Researchers at Princeton University in New Jersey and Stony Brook University in New York used a novel method to assess the percentage of people experiencing pain and its severity at randomly selected times in a representative sample of U.S. residents. According to results published in the May 3, 2008, Lancet, more than a quarter of American men and women report feeling pain at any point in time, and those with lower incomes and less education spent more time in pain and had higher than average pain.
Collecting diary information through a community-based telephone survey, Drs. Alan Krueger and Arthur Stone found that 29 percent of men and 27 percent of women said they felt some pain at sampled times. People with lower incomes or less education spent a higher proportion of time in pain and reported feeling more severe pain than those with higher incomes or more education. The average pain rating increased with age, although it reached a temporary plateau between the ages of 45 and 75 before rising again above age 75. Information was not collected on the cause, location, treatment, or duration of the pain. Medical conditions that might have caused the pain were not identified.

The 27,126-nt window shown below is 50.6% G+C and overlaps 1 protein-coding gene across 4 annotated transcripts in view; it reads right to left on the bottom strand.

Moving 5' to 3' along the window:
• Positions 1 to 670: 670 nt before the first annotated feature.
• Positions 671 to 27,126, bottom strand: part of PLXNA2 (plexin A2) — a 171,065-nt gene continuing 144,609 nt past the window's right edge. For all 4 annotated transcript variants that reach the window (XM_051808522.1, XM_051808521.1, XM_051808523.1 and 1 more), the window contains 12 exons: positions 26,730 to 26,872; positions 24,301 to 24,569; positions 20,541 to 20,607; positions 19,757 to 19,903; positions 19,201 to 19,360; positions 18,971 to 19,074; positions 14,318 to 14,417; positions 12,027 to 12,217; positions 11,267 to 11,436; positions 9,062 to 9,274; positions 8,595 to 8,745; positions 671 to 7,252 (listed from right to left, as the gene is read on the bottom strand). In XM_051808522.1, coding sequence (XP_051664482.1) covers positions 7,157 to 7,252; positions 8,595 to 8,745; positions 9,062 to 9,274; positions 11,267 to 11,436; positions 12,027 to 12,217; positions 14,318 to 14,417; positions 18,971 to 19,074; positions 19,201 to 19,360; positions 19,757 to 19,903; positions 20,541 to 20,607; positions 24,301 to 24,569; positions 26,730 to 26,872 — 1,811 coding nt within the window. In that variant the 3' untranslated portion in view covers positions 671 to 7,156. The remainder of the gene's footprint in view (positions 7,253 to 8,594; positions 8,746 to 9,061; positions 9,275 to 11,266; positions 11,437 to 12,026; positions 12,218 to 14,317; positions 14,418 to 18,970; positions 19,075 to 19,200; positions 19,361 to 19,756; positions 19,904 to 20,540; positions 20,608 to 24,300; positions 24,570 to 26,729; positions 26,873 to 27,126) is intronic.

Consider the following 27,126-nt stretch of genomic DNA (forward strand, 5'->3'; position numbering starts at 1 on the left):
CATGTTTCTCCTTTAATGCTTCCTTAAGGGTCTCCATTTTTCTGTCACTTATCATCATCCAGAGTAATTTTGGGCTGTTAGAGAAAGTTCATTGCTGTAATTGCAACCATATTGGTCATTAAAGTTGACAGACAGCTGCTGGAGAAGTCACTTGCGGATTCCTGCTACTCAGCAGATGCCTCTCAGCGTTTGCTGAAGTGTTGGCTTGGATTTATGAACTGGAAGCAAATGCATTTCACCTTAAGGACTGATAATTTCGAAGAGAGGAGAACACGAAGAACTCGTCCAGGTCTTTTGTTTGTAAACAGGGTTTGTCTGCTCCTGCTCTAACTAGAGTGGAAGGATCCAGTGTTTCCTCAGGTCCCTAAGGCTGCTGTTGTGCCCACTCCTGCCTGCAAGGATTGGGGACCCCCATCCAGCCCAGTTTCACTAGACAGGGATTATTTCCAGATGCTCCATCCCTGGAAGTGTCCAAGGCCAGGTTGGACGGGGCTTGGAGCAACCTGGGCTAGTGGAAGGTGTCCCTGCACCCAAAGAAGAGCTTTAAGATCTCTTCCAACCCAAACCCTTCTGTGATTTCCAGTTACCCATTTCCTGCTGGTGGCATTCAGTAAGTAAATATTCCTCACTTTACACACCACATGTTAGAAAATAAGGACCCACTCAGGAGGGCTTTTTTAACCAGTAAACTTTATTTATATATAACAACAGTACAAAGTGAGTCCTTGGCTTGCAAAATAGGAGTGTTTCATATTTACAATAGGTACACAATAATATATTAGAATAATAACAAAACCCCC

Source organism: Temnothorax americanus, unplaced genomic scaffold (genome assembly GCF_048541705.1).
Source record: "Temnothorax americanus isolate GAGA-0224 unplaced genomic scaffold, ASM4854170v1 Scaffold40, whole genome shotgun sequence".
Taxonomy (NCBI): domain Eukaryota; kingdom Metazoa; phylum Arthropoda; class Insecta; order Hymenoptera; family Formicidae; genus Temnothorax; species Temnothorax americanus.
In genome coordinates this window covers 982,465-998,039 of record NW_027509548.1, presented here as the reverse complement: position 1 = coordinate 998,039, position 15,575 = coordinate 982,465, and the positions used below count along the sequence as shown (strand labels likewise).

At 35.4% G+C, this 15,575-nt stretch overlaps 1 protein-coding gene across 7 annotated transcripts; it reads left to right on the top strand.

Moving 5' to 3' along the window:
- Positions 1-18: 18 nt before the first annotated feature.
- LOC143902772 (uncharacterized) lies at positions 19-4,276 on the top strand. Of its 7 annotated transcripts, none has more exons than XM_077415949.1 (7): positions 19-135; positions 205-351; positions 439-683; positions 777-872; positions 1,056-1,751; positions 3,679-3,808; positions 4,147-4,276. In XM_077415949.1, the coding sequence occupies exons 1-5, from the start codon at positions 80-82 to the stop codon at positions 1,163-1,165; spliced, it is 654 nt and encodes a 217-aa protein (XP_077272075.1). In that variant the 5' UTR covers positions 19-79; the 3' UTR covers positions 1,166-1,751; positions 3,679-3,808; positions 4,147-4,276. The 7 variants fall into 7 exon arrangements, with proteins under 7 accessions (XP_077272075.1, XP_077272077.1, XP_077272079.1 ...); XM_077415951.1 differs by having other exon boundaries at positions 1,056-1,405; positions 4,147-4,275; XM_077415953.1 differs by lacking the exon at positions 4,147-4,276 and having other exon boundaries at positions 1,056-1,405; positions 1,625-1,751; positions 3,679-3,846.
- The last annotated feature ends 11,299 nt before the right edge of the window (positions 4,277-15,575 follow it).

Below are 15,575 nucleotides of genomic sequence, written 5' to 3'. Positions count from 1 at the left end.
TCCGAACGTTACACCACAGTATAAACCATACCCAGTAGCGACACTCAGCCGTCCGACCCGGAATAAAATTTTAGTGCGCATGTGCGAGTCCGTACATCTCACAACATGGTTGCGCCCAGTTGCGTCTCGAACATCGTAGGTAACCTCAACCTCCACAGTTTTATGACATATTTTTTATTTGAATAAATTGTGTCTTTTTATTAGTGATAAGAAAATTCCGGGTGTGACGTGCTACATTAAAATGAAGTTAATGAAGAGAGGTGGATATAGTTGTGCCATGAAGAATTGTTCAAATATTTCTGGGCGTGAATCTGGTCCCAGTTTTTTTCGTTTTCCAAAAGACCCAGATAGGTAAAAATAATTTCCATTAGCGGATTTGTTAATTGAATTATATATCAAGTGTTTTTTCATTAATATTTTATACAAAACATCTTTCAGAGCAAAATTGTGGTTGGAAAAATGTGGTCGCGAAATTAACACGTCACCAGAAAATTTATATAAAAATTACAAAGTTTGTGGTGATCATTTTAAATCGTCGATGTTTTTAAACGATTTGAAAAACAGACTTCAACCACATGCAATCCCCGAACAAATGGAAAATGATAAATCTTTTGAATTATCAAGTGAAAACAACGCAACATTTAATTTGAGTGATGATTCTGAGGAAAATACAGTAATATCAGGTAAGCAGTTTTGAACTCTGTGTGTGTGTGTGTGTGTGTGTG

An important aspect of this NIA-funded study was the measurement of pain during specific random periods of time rather than the global assessment typically used in population studies. This approach allowed researchers to study how pain affected activities of daily living in particular segments of the sample population.